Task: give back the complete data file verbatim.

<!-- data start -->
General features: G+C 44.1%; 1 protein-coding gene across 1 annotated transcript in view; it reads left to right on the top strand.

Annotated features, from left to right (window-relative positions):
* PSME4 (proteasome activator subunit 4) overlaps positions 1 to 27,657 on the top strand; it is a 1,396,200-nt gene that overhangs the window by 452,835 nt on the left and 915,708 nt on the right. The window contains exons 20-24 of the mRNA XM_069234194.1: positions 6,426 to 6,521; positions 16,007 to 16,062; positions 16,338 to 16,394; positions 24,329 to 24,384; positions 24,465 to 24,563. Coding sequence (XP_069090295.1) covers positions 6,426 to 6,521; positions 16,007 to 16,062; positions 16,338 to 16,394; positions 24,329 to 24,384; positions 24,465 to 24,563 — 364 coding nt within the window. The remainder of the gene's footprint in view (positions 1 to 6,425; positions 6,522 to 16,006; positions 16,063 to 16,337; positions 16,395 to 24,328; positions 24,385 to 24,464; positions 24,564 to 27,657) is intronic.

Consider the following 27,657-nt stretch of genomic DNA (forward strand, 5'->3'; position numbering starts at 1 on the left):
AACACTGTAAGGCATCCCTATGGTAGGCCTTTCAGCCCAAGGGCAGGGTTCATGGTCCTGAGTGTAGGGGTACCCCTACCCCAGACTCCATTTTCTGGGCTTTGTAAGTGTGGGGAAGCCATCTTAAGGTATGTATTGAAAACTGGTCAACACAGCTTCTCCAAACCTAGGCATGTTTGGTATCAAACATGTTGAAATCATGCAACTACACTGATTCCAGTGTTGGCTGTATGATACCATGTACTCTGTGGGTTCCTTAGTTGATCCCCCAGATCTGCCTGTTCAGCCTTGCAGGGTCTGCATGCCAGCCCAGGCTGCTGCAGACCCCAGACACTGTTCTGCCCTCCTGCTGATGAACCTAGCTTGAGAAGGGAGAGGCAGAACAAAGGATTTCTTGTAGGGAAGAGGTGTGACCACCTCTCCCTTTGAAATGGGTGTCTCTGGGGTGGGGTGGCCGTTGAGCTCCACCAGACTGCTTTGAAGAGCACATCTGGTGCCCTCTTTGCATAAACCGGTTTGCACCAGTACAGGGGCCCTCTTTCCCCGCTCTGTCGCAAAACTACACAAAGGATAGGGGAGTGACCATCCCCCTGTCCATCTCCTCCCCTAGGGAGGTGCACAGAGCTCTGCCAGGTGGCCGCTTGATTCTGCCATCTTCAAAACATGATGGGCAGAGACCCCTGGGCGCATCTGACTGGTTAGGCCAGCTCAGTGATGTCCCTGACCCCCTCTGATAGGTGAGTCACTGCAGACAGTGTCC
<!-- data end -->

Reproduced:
General features: G+C 44.1%; 1 protein-coding gene across 1 annotated transcript in view; it reads left to right on the top strand.

Annotated features, from left to right (window-relative positions):
* PSME4 (proteasome activator subunit 4) overlaps positions 1 to 27,657 on the top strand; it is a 1,396,200-nt gene that overhangs the window by 452,835 nt on the left and 915,708 nt on the right. The window contains exons 20-24 of the mRNA XM_069234194.1: positions 6,426 to 6,521; positions 16,007 to 16,062; positions 16,338 to 16,394; positions 24,329 to 24,384; positions 24,465 to 24,563. Coding sequence (XP_069090295.1) covers positions 6,426 to 6,521; positions 16,007 to 16,062; positions 16,338 to 16,394; positions 24,329 to 24,384; positions 24,465 to 24,563 — 364 coding nt within the window. The remainder of the gene's footprint in view (positions 1 to 6,425; positions 6,522 to 16,006; positions 16,063 to 16,337; positions 16,395 to 24,328; positions 24,385 to 24,464; positions 24,564 to 27,657) is intronic.

Consider the following 27,657-nt stretch of genomic DNA (forward strand, 5'->3'; position numbering starts at 1 on the left):
AACACTGTAAGGCATCCCTATGGTAGGCCTTTCAGCCCAAGGGCAGGGTTCATGGTCCTGAGTGTAGGGGTACCCCTACCCCAGACTCCATTTTCTGGGCTTTGTAAGTGTGGGGAAGCCATCTTAAGGTATGTATTGAAAACTGGTCAACACAGCTTCTCCAAACCTAGGCATGTTTGGTATCAAACATGTTGAAATCATGCAACTACACTGATTCCAGTGTTGGCTGTATGATACCATGTACTCTGTGGGTTCCTTAGTTGATCCCCCAGATCTGCCTGTTCAGCCTTGCAGGGTCTGCATGCCAGCCCAGGCTGCTGCAGACCCCAGACACTGTTCTGCCCTCCTGCTGATGAACCTAGCTTGAGAAGGGAGAGGCAGAACAAAGGATTTCTTGTAGGGAAGAGGTGTGACCACCTCTCCCTTTGAAATGGGTGTCTCTGGGGTGGGGTGGCCGTTGAGCTCCACCAGACTGCTTTGAAGAGCACATCTGGTGCCCTCTTTGCATAAACCGGTTTGCACCAGTACAGGGGCCCTCTTTCCCCGCTCTGTCGCAAAACTACACAAAGGATAGGGGAGTGACCATCCCCCTGTCCATCTCCTCCCCTAGGGAGGTGCACAGAGCTCTGCCAGGTGGCCGCTTGATTCTGCCATCTTCAAAACATGATGGGCAGAGACCCCTGGGCGCATCTGACTGGTTAGGCCAGCTCAGTGATGTCCCTGACCCCCTCTGATAGGTGAGTCACTGCAGACAGTGTCC